Protests Force Israel to Halt Airstrikes

By IBRAHIM BARZAK
The Associated Press
Sunday, November 19, 2006; 10:52 AM

BEIT LAHIYA, Gaza Strip -- Israel called off airstrikes on the homes of two militants Sunday after hundreds of Palestinians crowded around the buildings forming human shields, a new tactic that forced the army to re-evaluate its aerial campaign in the Gaza Strip.

The Palestinians began to gather around the homes shortly after the Israeli army ordered occupants out of them. Israel routinely issues such warnings before attacking buildings that it says are used to store weapons, saying it wants to avoid casualties.

Instead of leaving the buildings, the homeowners remained inside and were quickly joined by crowds of supporters who gathered on balconies, rooftops and in the streets outside.

"Death to Israel. Death to America," the crowds chanted. Local mosques and Palestinian TV and radio stations also mobilized supporters. It was the first time Palestinians have formed human shields to prevent an airstrike.

The first incident occurred just before midnight at the home of Mohammed Baroud, a leader of the Popular Resistance Committees, in the northern town of Beit Lahiya. Baroud oversees rocket attacks on Israel. About two hours later, Mohammed Nawajeh, a Hamas leader in northern Gaza, got a similar call.

Palestinian Prime Minister Ismail Haniyeh of Hamas arrived at Baroud's home early Sunday to support the protest.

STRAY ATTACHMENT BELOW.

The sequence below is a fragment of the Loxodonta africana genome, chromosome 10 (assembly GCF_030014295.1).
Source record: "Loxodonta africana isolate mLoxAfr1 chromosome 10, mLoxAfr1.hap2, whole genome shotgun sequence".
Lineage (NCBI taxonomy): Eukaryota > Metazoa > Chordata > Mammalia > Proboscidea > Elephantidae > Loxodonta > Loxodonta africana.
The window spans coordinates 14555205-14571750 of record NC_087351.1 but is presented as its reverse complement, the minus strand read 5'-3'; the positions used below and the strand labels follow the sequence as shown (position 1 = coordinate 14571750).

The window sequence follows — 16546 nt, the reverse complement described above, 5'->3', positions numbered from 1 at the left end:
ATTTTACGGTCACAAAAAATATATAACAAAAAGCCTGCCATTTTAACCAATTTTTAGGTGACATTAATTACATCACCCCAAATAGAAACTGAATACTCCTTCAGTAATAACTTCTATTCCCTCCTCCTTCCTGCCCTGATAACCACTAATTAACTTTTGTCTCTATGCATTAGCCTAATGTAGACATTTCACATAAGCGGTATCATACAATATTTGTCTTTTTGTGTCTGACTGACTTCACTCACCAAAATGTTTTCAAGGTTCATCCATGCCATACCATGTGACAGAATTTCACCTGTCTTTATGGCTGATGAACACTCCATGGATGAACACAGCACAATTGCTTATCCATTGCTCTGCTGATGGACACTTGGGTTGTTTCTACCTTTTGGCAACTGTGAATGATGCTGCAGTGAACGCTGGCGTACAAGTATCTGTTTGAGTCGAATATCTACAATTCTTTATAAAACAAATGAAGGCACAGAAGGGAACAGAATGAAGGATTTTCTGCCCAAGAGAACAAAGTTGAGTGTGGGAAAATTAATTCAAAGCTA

"We are so proud of this national stand. It's the first step toward protecting our homes, the homes of our children," Haniyeh said as he made his way to the roof.

People loyal to various Palestinian factions _ Hamas, Fatah and the Popular Resistance Committees _ which have often fought each other, answered calls for help.

Redwan Abu Daya, a 16-year-old Fatah supporter who lives near Baroud, said he was ignoring party lines because he felt a duty to protect his neighbor's homes from bombardment.

"I came here because everyone should be here," Abu Daya said, while the nearby mosque called on loudspeakers for people to gather at Baroud's home.

Dozens of Palestinian men milled about the dark street in front of the home throughout the chilly night. Some brandished M-16 rifles, occasionally firing into the night sky. Others clenched their fists or pointed defiantly into the air.

On Sunday afternoon, dozens more, many holding automatic rifles, remained on the rooftop of Baroud's home. Preparing for a long standoff, demonstrators said they had split into 12-hour shifts to guard the buildings around the clock.


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